• Within the criminal justice system – because of a combination of unfair treatment at different stages and other inequalities affecting the communities – there is a process of accelerated criminalisation at a young age, leading rapidly to custody. This includes: disproportionate levels of Anti-Social Behaviour Orders against Gypsies and Travellers, instead of the use of alternative dispute resolution processes; high use of remand in custody, both because of judicial assumptions about perceived risk of absconding and lack of secure accommodation; prejudice against Gypsies and Travellers within pre-sentence reports, the police service and the judiciary; and perpetuation of discrimination, disadvantage and cultural dislocation within the prison system, leading to acute distress and frequently suicide.
• Policy initiatives and political systems that are designed to promote inclusion and equality frequently exclude Gypsies and Travellers. This includes political structures and community development and community cohesion programmes.
• There is a lack of access to culturally appropriate support services for people in the most vulnerable situations, such as women experiencing domestic violence.
• Gypsies’ and Travellers’ culture and identity receive little or no recognition, with consequent and considerable damage to their self-esteem.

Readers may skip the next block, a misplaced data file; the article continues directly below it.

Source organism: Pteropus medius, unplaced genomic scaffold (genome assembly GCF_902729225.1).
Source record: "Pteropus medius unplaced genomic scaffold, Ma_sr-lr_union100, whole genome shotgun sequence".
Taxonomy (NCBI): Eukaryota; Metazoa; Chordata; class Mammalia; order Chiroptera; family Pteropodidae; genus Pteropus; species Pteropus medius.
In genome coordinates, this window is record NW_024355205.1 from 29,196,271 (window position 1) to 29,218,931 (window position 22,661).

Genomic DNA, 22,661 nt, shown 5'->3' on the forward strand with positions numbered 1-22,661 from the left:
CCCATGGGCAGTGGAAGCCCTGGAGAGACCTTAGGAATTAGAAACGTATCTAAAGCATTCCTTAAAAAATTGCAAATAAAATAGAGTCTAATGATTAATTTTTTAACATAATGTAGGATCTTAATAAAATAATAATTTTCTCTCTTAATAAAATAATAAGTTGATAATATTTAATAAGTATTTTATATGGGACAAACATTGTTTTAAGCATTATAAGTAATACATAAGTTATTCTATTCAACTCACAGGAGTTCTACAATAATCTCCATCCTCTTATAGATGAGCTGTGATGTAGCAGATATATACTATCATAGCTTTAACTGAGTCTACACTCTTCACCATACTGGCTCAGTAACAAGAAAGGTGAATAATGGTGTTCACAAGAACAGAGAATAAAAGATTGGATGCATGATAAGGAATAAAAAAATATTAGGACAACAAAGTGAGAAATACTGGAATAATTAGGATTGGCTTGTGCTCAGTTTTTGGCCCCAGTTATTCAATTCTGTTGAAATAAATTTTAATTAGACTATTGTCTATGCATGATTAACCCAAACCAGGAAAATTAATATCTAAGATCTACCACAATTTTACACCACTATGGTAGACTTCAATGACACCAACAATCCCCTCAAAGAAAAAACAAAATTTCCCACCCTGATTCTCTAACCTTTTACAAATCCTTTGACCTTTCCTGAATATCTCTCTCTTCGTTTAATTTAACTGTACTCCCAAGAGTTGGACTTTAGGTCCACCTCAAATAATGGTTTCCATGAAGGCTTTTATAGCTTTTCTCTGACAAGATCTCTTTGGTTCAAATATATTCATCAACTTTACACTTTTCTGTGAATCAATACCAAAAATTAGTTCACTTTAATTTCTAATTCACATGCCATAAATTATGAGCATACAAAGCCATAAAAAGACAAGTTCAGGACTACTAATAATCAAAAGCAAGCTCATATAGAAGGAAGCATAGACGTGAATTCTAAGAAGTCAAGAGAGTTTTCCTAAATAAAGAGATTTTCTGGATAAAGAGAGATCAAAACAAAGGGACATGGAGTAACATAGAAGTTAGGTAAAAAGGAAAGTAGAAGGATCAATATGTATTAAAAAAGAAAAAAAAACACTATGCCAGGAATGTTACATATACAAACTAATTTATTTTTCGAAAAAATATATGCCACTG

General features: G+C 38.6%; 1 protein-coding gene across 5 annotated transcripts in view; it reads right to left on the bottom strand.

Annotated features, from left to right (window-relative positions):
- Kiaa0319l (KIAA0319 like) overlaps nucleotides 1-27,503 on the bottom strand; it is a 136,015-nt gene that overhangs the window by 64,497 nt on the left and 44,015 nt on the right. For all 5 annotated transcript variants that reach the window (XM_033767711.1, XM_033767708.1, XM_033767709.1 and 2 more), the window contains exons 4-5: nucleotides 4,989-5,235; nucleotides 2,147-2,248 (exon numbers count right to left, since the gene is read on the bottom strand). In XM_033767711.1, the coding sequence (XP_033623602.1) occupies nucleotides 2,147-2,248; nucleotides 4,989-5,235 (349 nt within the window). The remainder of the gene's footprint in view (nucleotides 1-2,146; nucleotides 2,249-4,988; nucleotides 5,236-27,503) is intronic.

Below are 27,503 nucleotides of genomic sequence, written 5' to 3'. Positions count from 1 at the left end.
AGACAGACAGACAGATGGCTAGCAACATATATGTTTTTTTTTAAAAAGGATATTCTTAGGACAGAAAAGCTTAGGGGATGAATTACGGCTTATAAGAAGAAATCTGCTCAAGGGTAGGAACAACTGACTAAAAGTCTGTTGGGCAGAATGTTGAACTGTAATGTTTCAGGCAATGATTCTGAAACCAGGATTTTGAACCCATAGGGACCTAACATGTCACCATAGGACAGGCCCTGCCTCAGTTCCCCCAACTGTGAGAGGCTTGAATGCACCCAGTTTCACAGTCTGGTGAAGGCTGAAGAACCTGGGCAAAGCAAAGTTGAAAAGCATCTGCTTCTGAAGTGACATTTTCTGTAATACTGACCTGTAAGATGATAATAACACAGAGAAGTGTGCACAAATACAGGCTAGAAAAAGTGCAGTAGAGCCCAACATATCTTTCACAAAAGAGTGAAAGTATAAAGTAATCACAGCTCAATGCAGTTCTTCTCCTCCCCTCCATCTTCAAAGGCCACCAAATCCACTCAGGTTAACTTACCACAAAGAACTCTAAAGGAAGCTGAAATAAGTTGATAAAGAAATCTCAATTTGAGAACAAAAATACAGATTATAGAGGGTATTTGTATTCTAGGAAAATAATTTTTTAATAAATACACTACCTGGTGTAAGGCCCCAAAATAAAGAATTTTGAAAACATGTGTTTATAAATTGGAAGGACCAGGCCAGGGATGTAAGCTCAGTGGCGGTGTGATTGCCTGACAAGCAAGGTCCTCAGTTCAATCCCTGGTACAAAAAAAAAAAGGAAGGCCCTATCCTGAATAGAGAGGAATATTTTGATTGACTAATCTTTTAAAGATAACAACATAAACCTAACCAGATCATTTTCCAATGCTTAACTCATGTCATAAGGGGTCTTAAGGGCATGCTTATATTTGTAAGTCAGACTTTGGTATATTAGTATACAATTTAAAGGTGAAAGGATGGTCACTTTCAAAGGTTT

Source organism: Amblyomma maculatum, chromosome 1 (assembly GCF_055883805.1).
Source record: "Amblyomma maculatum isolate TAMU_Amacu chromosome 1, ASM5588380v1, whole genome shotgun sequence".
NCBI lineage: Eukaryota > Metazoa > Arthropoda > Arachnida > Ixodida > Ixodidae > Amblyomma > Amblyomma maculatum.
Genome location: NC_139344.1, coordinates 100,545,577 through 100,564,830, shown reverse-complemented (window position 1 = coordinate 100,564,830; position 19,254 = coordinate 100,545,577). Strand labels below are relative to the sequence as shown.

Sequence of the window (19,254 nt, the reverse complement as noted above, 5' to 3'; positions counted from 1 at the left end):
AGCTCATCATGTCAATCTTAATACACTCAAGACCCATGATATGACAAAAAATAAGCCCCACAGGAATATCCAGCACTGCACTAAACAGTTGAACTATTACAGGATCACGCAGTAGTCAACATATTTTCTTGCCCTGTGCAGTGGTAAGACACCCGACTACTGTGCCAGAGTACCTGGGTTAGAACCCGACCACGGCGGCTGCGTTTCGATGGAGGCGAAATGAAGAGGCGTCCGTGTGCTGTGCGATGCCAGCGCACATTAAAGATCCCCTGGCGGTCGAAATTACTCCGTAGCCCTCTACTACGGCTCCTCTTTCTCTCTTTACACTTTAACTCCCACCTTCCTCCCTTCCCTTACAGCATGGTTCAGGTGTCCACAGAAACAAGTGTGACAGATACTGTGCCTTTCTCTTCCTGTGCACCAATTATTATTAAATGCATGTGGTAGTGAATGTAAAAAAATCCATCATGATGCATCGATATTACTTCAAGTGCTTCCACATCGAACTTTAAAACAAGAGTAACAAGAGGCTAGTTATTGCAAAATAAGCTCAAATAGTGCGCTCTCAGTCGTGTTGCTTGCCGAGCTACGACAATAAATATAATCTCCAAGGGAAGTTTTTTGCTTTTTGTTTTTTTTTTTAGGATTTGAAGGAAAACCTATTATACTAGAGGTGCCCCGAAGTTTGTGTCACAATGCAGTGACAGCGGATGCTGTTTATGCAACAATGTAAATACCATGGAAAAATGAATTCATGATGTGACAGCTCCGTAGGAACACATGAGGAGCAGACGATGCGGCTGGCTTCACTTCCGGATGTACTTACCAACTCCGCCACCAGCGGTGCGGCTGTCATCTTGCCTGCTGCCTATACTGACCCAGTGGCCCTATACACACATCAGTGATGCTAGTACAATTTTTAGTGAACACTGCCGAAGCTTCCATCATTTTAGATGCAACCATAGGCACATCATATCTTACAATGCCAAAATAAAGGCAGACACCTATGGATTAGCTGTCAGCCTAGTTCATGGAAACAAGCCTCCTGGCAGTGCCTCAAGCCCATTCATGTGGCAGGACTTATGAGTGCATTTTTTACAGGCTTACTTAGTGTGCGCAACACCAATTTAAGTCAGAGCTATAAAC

Any community facing this kind of pressure will surely struggle; poverty and prejudice brutalises and traumatises us all. It starts with having somewhere to live. As the video above points out, travellers have visited the same camp grounds for many hundreds of years, but now they have been fenced off the common land, and their lifestyles have been criminalised. Council sites have closed up and down the land, particularly in the years of austerity.
When people have tried to buy their own land, they have faced a planning back lash- do you remember Dale Farm? Check this out…
As the report puts is;
Many Gypsies and Travellers are caught between an insufficient supply of suitableaccommodation on the one hand, and the insecurity of unauthorised encampments and developments on the other: they then face a cycle of evictions, typically linked to violent and threatening behaviour from private bailiff companies.